NIH Funded Pediatric Labeling Changes

Section 409I of the Public Health Service Act, which was created by the Best Pharmaceuticals for Children Act (BPCA), requires the National Institutes of Health (NIH), in collaboration with FDA and experts in pediatric research, to develop and publish a priority list of therapeutic areas in critical need of pediatric research. The National Institute of Child Health and Human Development (NICHD) then awards contracts to different organizations who in turn will conduct clinical trials in pediatric patients in the areas identified on the priority list. Data from these trials are to be submitted to FDA, who will determine if labeling changes are appropriate. The following table lists approved labeling changes for products studied under this program.

Product Name Labeling ChangeLink to LabelSummary
AcyclovirUpdate Dosage and Administration, Clinical Pharmacology, and Adverse Reactions sections of the label with information that dosing for neonatal HSV should be based on postmenstrual age (PMA) at doses higher than those included in the acyclovir label at the time of the studyFinal Label
Docket FDA-2017-N-3102
LithiumAdd Pediatric Use information to the Indications and Usage, Dosage and Administration, Adverse Reactions, Use in Specific Populations, Clinical Pharmacology, and Clinical Studies sections of the label, along with updates to the Medication GuideFinal Label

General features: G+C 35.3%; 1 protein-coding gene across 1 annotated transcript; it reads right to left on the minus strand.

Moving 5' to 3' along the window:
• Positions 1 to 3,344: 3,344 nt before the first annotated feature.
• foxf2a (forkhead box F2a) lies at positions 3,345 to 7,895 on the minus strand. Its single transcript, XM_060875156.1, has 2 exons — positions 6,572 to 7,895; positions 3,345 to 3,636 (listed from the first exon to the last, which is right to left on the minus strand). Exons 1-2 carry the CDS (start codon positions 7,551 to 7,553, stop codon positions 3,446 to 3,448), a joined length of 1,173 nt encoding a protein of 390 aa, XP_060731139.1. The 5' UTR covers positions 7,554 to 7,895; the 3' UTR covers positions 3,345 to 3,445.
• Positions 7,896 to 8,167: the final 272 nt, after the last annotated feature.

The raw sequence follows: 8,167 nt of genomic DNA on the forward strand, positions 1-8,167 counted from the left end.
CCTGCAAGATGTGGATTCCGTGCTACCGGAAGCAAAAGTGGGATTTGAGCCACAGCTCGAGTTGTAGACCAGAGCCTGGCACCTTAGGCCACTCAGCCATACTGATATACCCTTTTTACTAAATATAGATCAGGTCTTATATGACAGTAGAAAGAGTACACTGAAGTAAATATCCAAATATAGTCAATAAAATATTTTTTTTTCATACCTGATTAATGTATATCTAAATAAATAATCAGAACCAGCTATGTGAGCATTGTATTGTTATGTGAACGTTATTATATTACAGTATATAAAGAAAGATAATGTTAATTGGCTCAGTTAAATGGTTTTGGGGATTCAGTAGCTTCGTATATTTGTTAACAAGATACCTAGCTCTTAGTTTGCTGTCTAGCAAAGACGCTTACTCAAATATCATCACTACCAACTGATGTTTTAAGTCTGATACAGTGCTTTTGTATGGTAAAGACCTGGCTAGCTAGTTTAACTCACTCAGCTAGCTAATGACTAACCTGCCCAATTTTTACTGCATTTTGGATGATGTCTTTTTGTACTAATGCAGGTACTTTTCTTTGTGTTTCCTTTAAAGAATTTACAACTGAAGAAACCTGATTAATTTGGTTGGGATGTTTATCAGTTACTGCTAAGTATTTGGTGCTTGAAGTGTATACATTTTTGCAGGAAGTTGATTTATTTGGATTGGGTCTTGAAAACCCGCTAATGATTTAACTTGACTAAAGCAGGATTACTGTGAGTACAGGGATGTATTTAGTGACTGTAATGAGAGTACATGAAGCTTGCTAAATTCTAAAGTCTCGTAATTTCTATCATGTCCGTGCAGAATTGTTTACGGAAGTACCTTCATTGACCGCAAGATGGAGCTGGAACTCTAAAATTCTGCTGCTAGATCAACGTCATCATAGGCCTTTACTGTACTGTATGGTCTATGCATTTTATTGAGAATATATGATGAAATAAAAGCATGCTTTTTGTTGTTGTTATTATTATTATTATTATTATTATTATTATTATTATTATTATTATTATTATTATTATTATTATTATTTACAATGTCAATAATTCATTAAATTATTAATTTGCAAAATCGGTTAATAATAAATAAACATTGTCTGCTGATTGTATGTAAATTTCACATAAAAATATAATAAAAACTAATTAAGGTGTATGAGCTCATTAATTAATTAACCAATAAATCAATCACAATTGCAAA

Docket FDA 2018-N-2986
LorazepamAdd to the Pediatric Use section, Status Epilepticus subsection, information from a randomized, double-blind, superiority-design clinical trial of Ativan versus intravenous diazepam demonstrating a failure to establish the efficacy of Ativan in the treatment of status epilepticus in pediatric patients.Final Label
Docket FDA-2015-N-3037
Meropenem for InjectionUpdate dosing recommendations for the use of meropenem in neonates and infants less than 91 days of age for complicated intra-abdominal infectionsFinal Label
FR Vol 80 No. 102 pg
30467 Thursday, May 28, 2015
Sodium Nitroprusside   Update dosing, pharmacokinetics, tolerability, and safety information in pediatric patients from birth to 18 years of age who receive SNP for controlled reduction of blood pressureFinal Label
FR Vol 79 No.16 pg 4167 Friday,
January 24, 2014


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